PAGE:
A health care reading list

Posted Nov. 02, 2009, at 7:49 p.m.

When I try to understand some of the health care reform issues being debated in Washington I feel like a moose probably would when trying to understand quantum physics. What the heck is a “regional purchasing cooperative” or “community rating?” When talking heads on TV make it sound as though “the public option” will lead to the ruin of American health care and failure of the sun to rise in the morning, are they right?

To make some sense of this mess I do what I do when I can’t figure out what’s going on with a patient: I get smart help. For the patient, I look to heart specialists, brain specialists, surgeons, other kinds of “-ologists,” and (sometimes the supermarket tabloids). For the health care reform debate, I get help from a few media sources, a health policy journal, a couple of foundations and one great book.

So can you, and with this kind of help you don’t have to be a health policy wonk with a big forehead to understand the health care reform debate. Load up on some caffeine (reading some of this stuff could put a moving truck to sleep), read up, and suddenly this debate will make more sense.

Start with the glossary of health care insurance and reform terms at www.prescriptions.blogs.nytimes.com/health-care-debate-a-brief-glossary. This is like the Rosetta Stone of health reform debate terminology. Print a copy and keep it handy so when politicians and commentators start throwing these terms around you have a clue what they are talking about. Without knowing these terms, you don’t know jack.

The next thing I would read is “The Healing of America: A Global Quest for Better, Cheaper, and Fairer Health Care” by Washington Post reporter T.R. Reid. For about $20, this book will bring your comprehension of health policy issues from the Stone Age to the iPhone Age. You will not find a better book about how our health system does and does not work, and how other Western industrialized nations insure 100 percent of their people. It’s actually interesting, understandable, reads like a well-written story, debunks myths and misconceptions and is sized to fit on the back of your toilet.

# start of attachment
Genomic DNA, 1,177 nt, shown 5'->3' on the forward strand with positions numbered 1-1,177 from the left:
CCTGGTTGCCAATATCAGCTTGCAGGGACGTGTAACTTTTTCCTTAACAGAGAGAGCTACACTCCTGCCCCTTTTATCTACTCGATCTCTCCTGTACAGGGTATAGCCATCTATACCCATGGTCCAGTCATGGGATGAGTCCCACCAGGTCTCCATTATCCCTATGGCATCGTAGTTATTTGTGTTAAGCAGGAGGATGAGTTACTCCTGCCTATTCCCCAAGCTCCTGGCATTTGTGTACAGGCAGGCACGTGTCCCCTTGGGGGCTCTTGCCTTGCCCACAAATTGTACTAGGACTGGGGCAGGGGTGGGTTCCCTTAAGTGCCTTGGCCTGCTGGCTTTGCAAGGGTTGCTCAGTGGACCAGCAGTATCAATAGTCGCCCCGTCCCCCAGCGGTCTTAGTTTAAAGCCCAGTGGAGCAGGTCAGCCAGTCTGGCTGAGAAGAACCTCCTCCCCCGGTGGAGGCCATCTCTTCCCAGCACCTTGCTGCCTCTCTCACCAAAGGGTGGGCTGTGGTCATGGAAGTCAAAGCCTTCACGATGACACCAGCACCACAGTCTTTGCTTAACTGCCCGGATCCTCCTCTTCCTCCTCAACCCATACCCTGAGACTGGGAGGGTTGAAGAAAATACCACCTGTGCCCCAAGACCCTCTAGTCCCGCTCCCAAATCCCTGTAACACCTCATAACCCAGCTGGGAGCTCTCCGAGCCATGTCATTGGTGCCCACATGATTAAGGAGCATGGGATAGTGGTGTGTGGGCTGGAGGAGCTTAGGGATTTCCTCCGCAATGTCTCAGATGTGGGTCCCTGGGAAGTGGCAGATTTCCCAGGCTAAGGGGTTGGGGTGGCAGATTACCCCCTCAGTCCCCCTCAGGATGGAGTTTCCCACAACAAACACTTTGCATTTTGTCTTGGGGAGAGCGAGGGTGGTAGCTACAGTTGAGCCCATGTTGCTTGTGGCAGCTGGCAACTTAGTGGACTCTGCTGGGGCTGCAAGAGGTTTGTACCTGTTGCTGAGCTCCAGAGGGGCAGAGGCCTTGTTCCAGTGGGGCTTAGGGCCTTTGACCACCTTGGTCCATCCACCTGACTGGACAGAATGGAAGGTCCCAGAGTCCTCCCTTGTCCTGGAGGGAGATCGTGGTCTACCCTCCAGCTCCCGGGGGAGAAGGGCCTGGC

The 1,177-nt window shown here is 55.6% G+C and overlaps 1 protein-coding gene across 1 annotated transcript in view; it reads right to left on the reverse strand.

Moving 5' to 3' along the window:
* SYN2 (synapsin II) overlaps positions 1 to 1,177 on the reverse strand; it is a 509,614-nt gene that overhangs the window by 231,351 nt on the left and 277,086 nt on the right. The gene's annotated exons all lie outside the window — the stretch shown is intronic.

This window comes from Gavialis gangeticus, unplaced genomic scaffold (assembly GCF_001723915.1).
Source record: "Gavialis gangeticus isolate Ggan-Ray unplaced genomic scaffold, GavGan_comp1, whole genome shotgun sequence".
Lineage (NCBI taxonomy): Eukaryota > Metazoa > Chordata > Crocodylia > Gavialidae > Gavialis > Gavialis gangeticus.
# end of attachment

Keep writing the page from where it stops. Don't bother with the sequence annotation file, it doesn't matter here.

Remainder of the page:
If you read those two things you will have completed the course “Understanding Health Care Reform 101.” Now it is time for the advanced classes, the ones where you learn how to separate rhetoric from reason and keep up with the debates. Start with the well-written briefs on different health reform debate issues at the Web site of Health Affairs, the world’s best health policy journal; www.healthaffairs.org/healthpolicybriefs. They cover a broad range of topics from basic to arcane, give the pros and cons of hotly debated issues such as the “public option” and whether everyone should be forced to have health insurance, review ideas for reducing Medicare costs and much more. I suggest starting with the brief “Health Insurance Reforms: Should there be a new federal law and regulations to broaden coverage and make the market work better for individuals and small businesses?”

Finally, there are four resources I think are particularly useful in keeping up with the health policy debates. Between them they will put a dashboard of understandable information and insightful commentary at your fingertips:

The New York Times blog Prescriptions: Making Sense of the Health Care debate at www.prescriptions.blogs.nytimes.com. Not only does it cover the issues on a daily basis, but it has all kinds of links to other sites and information;

The Wall Street Journal has a good business and more conservative perspective.

The Commonwealth Fund’s health topics information at www.commonwealthfund.org, click on Topics;

The Robert Wood Johnson Foundation’s Web site at www.rwjf.org.

Reading information from the resources I have listed, instead of just listening to the health care reform rhetoric, will be akin to turning on your windshield wipers and headlights while driving in a snowstorm at night: “Aha — now I can finally see what’s going on!” Being informed will make these changes in health care less scary, and make it less likely you can be manipulated by powerful special interest groups taking advantage of our ignorance. Our political leaders need help from that kind of informed public.

Erik Steele, D.O., a physician in Bangor, is chief medical officer of Eastern Maine Healthcare Systems and is on the staff of several hospital emergency rooms in the region. He is also the interim CEO at Blue Hill Memorial Hospital.

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